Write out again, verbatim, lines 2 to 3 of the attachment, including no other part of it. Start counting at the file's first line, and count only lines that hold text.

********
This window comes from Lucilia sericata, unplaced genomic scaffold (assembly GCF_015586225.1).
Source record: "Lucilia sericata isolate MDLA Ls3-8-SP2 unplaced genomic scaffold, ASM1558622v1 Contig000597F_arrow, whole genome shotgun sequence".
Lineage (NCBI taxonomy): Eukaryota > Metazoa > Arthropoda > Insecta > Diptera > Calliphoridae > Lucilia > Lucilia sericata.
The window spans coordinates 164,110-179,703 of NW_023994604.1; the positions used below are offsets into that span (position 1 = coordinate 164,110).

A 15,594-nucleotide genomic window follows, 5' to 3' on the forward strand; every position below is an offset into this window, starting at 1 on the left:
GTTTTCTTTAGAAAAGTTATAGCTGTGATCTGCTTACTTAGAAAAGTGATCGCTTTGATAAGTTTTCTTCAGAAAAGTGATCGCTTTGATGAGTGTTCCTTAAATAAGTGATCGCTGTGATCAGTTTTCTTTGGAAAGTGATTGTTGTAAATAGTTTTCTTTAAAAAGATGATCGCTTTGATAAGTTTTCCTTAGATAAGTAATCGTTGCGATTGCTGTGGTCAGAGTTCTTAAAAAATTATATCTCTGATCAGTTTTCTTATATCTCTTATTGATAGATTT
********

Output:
Source record: "Lucilia sericata isolate MDLA Ls3-8-SP2 unplaced genomic scaffold, ASM1558622v1 Contig000597F_arrow, whole genome shotgun sequence".
Lineage (NCBI taxonomy): Eukaryota > Metazoa > Arthropoda > Insecta > Diptera > Calliphoridae > Lucilia > Lucilia sericata.